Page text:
In effect, with just a 44 % increase in funds allocated to different scholarships and fellowships, the government hopes to increase the number of beneficiaries by almost 2,900 %. This, while keeping in mind the backlog of payments as admitted by the government in an answer given in Lok Sabha, as per which the actual expenditure on scholarships in 2016-17, as shown in the table above, is actually scholarships given for the year 2015-16, the increase in allocation made by the government is grossly inadequate to meet the ridiculously high targets.
The government needs to seriously review and reinvigorate its efforts towards education support for differently-abled students because, as this image explains, considerable work needs to be done for education to be made fully accessible.
As per this image, even the ambitious target set by the government is just a drop in the ocean, and the funds allocated for that purpose will not do justice to the cause.
Scheme for Implementation of Persons with Disability Act (SIPDA)
The government has been making allocations every year to run various programmes for implementation of provisions of the Persons with Disability Act.
Under SIPDA, grants-in-aid are given to State Governments and various other bodies set up by the Central and State Governments, which includes Autonomous Bodies and Universities, with an aim to:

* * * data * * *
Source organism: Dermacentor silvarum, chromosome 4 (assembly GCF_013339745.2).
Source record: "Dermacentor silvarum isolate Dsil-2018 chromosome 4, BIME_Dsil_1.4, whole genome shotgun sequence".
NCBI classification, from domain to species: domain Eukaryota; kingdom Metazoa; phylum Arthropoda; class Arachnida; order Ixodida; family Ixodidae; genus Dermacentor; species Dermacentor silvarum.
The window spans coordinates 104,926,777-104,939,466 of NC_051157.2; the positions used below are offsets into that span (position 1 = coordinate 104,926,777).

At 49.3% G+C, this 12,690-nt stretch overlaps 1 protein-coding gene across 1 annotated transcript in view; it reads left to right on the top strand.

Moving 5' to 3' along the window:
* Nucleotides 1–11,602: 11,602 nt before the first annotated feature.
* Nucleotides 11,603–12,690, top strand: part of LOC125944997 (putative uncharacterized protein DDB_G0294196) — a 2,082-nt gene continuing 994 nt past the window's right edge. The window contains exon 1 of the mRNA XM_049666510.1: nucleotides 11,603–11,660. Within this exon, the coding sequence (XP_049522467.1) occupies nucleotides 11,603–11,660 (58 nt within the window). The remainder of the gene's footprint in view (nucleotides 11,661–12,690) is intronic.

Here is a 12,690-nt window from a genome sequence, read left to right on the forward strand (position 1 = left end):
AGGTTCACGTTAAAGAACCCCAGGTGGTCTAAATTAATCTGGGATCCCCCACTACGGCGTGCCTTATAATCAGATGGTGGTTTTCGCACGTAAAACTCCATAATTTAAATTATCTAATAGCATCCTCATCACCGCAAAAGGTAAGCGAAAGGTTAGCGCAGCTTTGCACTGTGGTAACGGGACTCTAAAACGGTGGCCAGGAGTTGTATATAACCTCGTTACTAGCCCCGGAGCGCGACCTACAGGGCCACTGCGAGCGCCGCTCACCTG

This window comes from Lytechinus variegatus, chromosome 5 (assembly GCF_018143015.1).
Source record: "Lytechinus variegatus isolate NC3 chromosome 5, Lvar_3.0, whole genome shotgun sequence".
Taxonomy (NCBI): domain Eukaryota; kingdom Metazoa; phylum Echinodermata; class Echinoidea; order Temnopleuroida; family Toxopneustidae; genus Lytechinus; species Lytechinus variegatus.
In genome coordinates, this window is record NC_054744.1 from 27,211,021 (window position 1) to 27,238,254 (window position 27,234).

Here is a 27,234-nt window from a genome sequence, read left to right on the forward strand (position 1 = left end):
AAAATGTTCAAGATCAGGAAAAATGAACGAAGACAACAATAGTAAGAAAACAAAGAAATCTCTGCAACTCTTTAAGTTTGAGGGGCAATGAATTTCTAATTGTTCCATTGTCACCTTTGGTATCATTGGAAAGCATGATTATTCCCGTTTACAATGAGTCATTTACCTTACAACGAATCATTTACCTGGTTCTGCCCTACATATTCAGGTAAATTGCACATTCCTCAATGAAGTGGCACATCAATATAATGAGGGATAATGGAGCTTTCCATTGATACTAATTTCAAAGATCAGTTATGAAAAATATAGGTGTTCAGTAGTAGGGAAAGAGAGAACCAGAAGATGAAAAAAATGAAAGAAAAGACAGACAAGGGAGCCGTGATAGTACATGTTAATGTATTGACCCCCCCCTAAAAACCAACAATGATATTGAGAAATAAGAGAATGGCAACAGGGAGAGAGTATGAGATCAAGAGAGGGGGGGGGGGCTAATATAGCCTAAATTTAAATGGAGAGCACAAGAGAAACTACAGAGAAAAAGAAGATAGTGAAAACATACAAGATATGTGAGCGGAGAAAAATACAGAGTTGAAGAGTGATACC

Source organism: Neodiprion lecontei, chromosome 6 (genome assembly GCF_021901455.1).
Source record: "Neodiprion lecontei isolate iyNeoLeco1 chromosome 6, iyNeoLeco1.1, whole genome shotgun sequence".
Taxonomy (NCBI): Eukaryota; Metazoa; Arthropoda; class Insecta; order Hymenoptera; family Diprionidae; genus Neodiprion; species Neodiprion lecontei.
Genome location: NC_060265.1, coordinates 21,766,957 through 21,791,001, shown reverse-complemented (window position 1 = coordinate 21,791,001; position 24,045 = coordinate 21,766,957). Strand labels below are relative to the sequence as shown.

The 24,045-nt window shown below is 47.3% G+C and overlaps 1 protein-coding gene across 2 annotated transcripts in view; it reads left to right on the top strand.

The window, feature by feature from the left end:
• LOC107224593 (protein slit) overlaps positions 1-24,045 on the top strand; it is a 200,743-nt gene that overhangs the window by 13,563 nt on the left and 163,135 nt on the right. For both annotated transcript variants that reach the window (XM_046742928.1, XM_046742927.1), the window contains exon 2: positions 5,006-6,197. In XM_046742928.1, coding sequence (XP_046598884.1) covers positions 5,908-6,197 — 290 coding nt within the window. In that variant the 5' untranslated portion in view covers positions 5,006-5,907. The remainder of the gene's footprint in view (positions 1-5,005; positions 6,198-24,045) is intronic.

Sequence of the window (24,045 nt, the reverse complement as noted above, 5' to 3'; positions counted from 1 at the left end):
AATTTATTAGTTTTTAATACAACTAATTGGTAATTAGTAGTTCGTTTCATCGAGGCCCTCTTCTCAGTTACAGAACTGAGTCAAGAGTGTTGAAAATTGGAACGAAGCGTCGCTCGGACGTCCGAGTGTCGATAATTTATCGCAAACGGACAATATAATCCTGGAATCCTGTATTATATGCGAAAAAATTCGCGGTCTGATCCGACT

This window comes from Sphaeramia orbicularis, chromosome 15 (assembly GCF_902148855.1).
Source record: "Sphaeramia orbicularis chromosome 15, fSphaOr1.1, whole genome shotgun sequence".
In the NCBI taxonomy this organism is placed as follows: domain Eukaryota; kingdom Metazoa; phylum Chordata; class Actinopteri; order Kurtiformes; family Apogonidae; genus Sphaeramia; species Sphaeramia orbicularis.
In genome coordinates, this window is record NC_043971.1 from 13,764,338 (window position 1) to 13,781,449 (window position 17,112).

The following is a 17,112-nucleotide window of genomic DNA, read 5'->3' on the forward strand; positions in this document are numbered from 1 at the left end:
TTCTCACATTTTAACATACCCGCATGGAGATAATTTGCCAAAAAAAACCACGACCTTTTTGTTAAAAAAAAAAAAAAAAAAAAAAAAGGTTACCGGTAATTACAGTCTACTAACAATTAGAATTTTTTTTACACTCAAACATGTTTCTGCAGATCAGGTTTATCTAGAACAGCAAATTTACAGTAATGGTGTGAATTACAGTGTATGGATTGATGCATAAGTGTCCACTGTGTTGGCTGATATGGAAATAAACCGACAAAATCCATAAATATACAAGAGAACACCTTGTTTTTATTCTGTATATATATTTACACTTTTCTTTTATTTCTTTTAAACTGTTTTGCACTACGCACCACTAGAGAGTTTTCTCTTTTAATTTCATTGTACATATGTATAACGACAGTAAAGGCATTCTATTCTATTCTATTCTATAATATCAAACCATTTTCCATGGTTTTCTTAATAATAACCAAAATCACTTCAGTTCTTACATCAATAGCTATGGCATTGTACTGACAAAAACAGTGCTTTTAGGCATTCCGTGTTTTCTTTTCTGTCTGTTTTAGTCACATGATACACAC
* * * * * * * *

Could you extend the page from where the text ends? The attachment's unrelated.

- Provide barrier-free environment in important government buildings (for example, ramps, rails, lifts, toilets, Braille signage and auditory signals, tactile flooring, etc.)
- Make Government websites at the State and District levels accessible to PwDs.
- Set up early Diagnostic and Intervention Centres at district headquarters.
- Offer Skill Development Programmes for Persons with Disabilities.
- Offer one-time grants to State Governments for providing infrastructural facilities to Offices of State Commissioners for Persons with Disabilities.
SIPDA during the last three years:
(₹ in crores)
(₹ in crores)
(₹ in crores)
(₹ in crores)
As per a Parliamentary Question answered in the Lok Sabha, in 2016-17, only ₹10.55 crore were released, which was a minuscule 5.4 % of the budgetary allocation, and even out of that, up till November, 2016, no amount was utilized. It is further interesting to note that out of 107 proposals received in 2016 from all the states for undertaking various projects under SIPDA, the government has only sanctioned 51 projects. This explains the under-utilization of funds. Moreover, many states like Bihar, Goa, and Haryana seem to have received no funds under this scheme for the last three years, despite submitting proposals.
Many other states have seen fluctuations in funds released, like the State of Madhya Pradesh (incidentally also the state which submitted the maximum number of proposals in 2016), which received ₹760 lakh in 2014-15 and only ₹18 lakh in 2015-16.
In 2016, the government also launched the ‘Accessible India’ Campaign, which found no mention in the 2017 budget speech.
No separate allocation was made for this as it was covered under SIPDA. But with an alarmingly low utilization rate in 2016 (till November 2016), it seems unlikely that the government will be able to meet its targets. Further, it has been pointed out that the Rights of Persons with Disabilities Act, 2016 gets no separate allocation in the 2017 budget for implementing its various provisions, and it is not clear whether those expenses will be automatically covered under SIPDA.